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show: if $y_1$ is a solution to 3rd order linear homogeneous equation $y'''+p_2(x)y''+p_1(x)y'+p_0(x)y = 0 $ (1) and $y_2 = u(x)y_1(x)$ then $v =u'$ satisfies 2nd order linear homogeneous DE

So far...

  • I took $y_2 ' $, $y_2''$, and $y_2'''$ and substitues into the above formula (1)

  • how do we end up showing $v =u'$ satisfies 2nd order linear homogeneous DE? Any hints?

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  • $\begingroup$ After substituting in the derivatives of $y_{2}$, factoring $u, u', u''$ and $u'''$ and noting that the ODE with $u$ factored is the given ODE and hence $0$, you end up with $$u''' (y_{1}) + u''(3y_{1}' + p_{2}y_{1}) + u'(3y_{1}'' + 2p_{2}y_{1}' + p_{1}y_{1}) = 0$$ Making the substitution $v = u'$ gives you a second order ODE in $v$. $\endgroup$ – Mattos Dec 1 '16 at 6:10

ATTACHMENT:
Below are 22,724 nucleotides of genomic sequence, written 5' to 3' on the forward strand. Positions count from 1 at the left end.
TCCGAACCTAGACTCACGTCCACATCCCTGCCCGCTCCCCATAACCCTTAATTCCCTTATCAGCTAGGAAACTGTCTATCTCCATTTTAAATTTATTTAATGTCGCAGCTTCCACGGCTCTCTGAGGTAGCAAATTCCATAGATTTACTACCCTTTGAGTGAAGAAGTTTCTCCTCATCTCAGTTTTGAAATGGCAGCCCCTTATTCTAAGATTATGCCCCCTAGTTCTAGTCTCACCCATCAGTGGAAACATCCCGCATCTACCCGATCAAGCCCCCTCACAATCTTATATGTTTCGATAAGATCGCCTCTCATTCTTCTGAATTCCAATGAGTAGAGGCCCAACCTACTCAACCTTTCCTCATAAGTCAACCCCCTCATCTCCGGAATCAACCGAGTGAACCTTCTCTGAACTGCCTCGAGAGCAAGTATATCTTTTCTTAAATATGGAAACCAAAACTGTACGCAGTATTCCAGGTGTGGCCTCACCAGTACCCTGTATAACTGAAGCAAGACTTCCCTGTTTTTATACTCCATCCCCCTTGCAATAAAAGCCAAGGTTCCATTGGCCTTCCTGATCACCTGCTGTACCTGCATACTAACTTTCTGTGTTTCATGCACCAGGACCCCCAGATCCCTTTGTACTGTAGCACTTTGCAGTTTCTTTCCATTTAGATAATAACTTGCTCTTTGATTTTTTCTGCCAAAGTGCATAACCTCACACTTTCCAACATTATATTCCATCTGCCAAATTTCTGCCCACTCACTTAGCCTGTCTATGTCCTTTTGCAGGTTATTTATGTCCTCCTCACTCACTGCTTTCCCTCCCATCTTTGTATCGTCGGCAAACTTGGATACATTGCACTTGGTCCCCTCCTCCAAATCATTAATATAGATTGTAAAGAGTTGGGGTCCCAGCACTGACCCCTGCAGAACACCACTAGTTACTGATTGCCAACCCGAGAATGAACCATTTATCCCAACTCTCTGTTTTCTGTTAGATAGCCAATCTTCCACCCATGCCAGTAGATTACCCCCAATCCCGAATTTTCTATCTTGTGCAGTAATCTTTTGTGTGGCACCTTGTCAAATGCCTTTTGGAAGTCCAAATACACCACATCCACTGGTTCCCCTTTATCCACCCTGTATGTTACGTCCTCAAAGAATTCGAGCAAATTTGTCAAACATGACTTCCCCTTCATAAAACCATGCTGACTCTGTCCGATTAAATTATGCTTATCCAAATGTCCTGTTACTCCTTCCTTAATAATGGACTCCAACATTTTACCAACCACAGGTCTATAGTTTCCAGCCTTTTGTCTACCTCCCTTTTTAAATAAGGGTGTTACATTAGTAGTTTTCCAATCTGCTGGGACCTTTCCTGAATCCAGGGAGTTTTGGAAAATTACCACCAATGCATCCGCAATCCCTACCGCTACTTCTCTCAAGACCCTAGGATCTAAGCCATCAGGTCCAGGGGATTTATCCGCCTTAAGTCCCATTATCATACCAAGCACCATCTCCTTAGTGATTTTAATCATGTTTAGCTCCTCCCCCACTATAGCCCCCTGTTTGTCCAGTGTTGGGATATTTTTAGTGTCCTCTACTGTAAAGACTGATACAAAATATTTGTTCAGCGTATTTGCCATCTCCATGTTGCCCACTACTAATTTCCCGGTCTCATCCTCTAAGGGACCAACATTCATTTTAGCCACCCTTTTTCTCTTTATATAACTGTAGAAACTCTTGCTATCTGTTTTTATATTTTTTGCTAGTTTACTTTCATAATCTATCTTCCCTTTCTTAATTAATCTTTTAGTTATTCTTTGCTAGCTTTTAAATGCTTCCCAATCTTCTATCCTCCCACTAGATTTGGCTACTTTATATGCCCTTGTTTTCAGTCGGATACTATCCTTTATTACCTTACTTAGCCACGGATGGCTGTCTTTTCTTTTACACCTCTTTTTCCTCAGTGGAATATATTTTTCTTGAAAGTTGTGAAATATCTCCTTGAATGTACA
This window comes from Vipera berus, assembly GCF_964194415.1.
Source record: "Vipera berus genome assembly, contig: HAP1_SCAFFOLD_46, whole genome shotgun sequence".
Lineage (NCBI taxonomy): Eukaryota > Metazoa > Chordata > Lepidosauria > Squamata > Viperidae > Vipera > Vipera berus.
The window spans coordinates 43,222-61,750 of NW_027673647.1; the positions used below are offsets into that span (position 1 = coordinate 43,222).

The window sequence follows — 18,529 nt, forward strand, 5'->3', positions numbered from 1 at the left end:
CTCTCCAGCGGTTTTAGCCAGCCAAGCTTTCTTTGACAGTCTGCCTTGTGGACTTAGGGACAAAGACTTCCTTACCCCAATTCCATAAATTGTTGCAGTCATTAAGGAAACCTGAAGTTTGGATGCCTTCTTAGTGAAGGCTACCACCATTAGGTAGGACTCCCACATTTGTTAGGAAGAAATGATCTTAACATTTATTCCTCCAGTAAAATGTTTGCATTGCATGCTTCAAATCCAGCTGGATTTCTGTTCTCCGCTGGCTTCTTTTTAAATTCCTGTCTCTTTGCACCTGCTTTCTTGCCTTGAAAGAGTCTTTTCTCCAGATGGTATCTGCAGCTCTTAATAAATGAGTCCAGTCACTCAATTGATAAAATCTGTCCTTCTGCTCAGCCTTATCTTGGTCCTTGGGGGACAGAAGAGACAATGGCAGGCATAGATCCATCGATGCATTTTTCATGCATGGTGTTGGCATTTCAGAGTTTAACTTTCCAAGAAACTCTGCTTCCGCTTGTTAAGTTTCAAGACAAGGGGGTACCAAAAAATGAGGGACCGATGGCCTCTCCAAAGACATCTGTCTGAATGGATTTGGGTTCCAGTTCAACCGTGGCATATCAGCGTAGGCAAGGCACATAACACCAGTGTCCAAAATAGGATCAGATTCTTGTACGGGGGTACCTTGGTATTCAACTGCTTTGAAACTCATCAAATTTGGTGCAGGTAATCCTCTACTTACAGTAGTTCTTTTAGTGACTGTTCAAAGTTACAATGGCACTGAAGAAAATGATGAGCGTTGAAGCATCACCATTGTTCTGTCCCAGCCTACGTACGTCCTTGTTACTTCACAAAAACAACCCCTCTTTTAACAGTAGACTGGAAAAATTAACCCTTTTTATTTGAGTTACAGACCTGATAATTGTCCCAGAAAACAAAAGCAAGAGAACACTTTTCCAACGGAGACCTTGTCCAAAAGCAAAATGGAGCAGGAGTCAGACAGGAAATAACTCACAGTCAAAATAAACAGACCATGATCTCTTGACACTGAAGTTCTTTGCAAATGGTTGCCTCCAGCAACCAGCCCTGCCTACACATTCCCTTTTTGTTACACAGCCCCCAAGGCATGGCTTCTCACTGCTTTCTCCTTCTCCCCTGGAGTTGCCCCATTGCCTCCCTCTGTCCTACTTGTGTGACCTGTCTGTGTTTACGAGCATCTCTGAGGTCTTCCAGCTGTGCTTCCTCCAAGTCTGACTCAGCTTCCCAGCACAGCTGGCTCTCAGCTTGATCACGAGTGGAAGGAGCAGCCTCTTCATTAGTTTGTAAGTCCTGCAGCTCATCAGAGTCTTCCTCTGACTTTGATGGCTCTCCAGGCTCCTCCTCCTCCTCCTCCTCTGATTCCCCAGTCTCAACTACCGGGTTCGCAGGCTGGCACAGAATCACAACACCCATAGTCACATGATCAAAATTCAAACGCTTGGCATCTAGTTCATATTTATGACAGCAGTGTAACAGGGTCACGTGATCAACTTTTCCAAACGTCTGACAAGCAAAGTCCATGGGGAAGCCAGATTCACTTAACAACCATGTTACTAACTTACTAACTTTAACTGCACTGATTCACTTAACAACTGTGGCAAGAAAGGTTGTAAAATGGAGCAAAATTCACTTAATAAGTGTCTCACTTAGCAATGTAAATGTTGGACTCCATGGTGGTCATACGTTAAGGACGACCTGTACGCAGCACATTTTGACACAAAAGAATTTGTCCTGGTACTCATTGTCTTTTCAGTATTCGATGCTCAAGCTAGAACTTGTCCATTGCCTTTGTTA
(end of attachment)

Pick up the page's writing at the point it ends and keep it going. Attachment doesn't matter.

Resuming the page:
• $\begingroup$ after substitution i get: $u′′′(y_1)+u′′(3y_1'+p_2y_1)+u′(3y_1''+2p_2y_1'+p_1y_1)+u(y_1'''+p_2y_1''+p_1y_1'+p_0y_1)=0$ $\endgroup$ – ISuckAtMathPleaseHELPME Dec 1 '16 at 6:32
  • $\begingroup$ $y_{1}''' + p_{2}y_{1}'' + p_{1}y_{1}' + p_{0}y_{1} = 0$ $\endgroup$ – Mattos Dec 1 '16 at 6:33
  • $\begingroup$ what happens to $p_0y_1$ $\endgroup$ – ISuckAtMathPleaseHELPME Dec 1 '16 at 6:34
  • $\begingroup$ You'll have to be more specific, I don't know what you are asking. $\endgroup$ – Mattos Dec 1 '16 at 6:39

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